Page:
Pazzo’s location in Southside Village makes it a popular neighborhood hangout.

I would not be surprised if one day soon Michelangelo’s David statue, a symbol for Sarasota, is replaced by a sculpture of a giant meatball resplendent on a mound of melting mozzarella. That’s how strong the Italian restaurant trend is locally. One out of two eateries that opens is Italian, and, frankly, there’s not much difference in the preparations.

But a small new storefront restaurant called Pazzo is distinguishing itself by its New York-style Italian cooking and a smart Southside Village location. The surrounding streets are filled with young families and retirees, all of whom like heading—often walking—to a local eatery rather than driving downtown. ​

​Pazzo seats about 65 people inside, outside and in a narrow, covered alleyway of glass and solid wall. The walls are decorated with framed art done by students at Southside Elementary, where the two children of Pazzo owners chef Michael and Victoria Calore spend their days.

​The Calores come with an impressive pedigree. They are the founders of Mozzarella Fella, a popular sandwich shop on Main Street they sold last December to move to this larger space and expand the menu. (They had restaurants in Staten Island and Brooklyn before relocating here). The name of their new place translates to “crazy,” and the tag line for Pazzo is “crazy good food.” 

​One meal I like is the veal spiedini at $26. Thin veal cutlets are wrapped around pieces of mozzarella cheese and spinach, rolled in seasoned breadcrumbs and cooked with white wine and capers. It’s served over mashed potatoes for a meal that’s hearty and full-flavored. You’re in comfort-food country when you tuck into this one.

​Other favorites that sound less Italian but are irresistible are blackened tuna with mango salsa and roasted sweet potatoes. The addition of broccoli rabe to the plate tells you it came from an Italian kitchen. Braised and boneless short ribs are served with mashed potatoes and sautéed spinach for $25, and the boneless breaded pork chop ($23) is enlivened with hot cherry pepper and a balsamic reduction. Filet mignon with cognac sauce is the most expensive entrée at $30. No fuss about presentation or bother
with garnish.​

Seafood linguini is a traditional dish with appeal at Pazzo.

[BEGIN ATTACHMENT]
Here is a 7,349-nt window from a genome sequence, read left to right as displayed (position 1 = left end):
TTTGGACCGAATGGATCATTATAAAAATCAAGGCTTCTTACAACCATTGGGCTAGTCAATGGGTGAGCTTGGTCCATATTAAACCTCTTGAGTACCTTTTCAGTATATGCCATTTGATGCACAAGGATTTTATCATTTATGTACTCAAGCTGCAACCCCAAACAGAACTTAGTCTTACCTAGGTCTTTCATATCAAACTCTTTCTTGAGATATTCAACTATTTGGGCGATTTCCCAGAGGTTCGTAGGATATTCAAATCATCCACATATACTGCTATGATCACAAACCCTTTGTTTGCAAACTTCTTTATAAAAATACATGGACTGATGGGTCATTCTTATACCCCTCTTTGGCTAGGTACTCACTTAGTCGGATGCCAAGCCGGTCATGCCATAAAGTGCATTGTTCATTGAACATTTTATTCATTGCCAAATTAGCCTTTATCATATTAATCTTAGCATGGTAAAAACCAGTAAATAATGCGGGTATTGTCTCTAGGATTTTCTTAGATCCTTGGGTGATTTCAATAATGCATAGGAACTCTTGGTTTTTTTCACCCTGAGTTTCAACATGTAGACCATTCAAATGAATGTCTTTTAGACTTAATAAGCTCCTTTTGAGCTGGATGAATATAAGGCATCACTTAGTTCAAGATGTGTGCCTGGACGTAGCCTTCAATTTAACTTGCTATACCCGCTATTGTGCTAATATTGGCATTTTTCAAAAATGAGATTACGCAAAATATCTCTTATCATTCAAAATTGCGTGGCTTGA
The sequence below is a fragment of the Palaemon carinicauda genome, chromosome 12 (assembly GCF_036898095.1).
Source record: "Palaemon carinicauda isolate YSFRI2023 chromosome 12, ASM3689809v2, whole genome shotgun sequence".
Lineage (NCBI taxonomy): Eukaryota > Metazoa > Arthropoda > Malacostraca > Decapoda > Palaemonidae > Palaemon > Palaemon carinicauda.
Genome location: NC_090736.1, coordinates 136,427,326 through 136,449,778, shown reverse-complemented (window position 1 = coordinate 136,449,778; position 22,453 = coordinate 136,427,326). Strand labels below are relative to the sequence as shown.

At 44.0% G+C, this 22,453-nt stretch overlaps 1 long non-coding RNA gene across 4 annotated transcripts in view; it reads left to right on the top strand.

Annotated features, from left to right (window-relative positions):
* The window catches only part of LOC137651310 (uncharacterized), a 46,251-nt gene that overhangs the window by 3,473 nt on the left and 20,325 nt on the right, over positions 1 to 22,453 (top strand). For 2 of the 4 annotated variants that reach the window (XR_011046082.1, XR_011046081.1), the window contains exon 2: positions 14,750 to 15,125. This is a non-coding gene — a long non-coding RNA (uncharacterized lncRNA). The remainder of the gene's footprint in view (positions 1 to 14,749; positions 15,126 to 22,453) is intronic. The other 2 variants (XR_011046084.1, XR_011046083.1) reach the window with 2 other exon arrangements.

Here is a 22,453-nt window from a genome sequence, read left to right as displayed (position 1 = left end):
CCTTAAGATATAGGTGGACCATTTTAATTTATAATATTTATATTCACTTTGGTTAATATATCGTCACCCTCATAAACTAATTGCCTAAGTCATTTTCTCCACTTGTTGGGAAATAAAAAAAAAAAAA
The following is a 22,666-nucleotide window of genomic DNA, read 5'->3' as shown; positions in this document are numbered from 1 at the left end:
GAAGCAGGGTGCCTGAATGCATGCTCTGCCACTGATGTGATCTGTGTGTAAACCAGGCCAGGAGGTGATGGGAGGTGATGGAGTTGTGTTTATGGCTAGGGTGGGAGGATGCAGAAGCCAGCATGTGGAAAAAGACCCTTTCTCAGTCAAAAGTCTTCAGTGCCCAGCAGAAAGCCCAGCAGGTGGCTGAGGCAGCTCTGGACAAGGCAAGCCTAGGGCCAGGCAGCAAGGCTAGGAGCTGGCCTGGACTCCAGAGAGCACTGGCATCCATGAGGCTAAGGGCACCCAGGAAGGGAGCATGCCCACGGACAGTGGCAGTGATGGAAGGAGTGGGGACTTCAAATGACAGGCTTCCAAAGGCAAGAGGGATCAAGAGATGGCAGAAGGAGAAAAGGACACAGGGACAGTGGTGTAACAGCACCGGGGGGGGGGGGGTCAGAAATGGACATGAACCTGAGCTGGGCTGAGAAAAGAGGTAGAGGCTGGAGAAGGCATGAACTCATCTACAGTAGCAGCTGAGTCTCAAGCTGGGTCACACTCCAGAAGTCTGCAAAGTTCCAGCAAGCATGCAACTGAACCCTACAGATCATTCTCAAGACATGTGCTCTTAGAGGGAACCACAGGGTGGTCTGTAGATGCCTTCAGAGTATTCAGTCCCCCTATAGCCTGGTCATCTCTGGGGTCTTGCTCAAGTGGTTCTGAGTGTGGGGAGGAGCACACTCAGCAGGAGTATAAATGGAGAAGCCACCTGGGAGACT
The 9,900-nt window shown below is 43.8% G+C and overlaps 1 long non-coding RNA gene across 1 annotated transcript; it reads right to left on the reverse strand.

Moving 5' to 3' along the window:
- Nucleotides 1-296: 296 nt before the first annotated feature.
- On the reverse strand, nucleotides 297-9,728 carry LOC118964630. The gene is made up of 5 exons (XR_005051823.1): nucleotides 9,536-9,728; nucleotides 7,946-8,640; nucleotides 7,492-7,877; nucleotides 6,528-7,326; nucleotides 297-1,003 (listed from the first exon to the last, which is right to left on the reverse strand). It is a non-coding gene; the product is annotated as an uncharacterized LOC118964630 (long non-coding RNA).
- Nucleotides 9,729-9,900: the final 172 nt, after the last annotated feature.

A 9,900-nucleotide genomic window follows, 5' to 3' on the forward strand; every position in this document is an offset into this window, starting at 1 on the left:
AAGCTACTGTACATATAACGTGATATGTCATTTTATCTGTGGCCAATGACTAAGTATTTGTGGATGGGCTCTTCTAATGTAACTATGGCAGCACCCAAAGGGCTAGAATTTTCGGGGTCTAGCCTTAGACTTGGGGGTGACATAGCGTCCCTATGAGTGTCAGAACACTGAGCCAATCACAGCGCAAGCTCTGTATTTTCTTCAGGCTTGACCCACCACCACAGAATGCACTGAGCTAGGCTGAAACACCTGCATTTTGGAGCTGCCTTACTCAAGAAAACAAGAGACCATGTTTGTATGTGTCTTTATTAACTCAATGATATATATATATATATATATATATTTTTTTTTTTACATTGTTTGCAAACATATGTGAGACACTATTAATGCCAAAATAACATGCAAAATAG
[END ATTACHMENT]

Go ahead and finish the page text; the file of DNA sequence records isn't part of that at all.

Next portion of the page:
The menu offers about a half-dozen pizzas ($10-$12) and seven pasta dishes ($16-$22), including four Parmigiana preparations with either eggplant, meatball, chicken or veal. Rigatoni with prosciutto and mushrooms is heavy on the garlic—I mean smashed soft pieces as big as a dime. Lobster risotto is a house specialty and justly popular. Seafood linguini and the traditional spaghetti and meatballs have significant appeal.

​Appetizers, salads and soups are plentiful, but get the baked clams for a good starter at $12 or $18, depending on how many. Outrageously delicious.

​The Pazzo decor is black-and-white New York casual; it’s fun and kicky. Two big-screen TVs mounted on the walls, bare tables, black cloth napkins, white plateware and black bistro chairs complete a look that’s neat, contemporary and entertaining.

​Service is prompt and pleasant, and servers check on diners to make sure everyone is content. No full bar, but beer and wine are available by the glass or bottle. Whites, reds and sparkling wines range from $30 to $110 a bottle and are mostly from the American West, with a few Italian favorites. On the beer list are two Italian brews.​

Pazzo’s Nutella pie with strawberries, marshmallows and chocolate sauce is a tasty end to a meal.

Desserts include the usual cannoli, tiramisu and creme brûlée, and they’re just fine at $8. But the star of the dessert menu is the Pazzo pie ($10), a Nutella pizza with marshmallows, strawberries and chocolate sauce. I’m pretty sure I could happily eat that for breakfast with black coffee. ​

​At lunch, the menu is similar to dinner, except that at lunch, and only at lunch (up to 4 p.m.), you can indulge in a composed sandwich such as fried eggplant ($12) with prosciutto, fresh mozzarella, roasted peppers and balsamic glaze, or maybe a braised short rib monster ($14) with caramelized onions and Gorgonzola, or perhaps a filet mignon hand-held ($16) paired with fried onion, cheddar and smeared with roasted garlic mayonnaise. All sandwiches are served with choice of fries or salad—an embarrassment of riches.

​Now that our snowbirds are away, new and established local restaurants at all price points need to be creative in attracting locals who have lots of choices and can afford to be picky. I’m picking Pazzo as one with staying power.

Pazzo 1830 S. Osprey Ave., Sarasota, (941) 260-8831Lunch and dinner: Monday-Thursday, 10:30 a.m.-9 p.m.; Friday, 11a.m.-10 p.m.; Saturday, 5 p.m.-10 p.m. Closed Sunday. Parking on the street or valet behind the building. Wine and beer only; reservations accepted; handicapped accessible

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Pazzo

$$ Italian 1830 S. Osprey Ave.

Pazzo, in Southside Village, offers about a half-dozen pizzas ($10-$12) and seven pasta dishes ($16-$22), including four Parmigiana preparations with either ...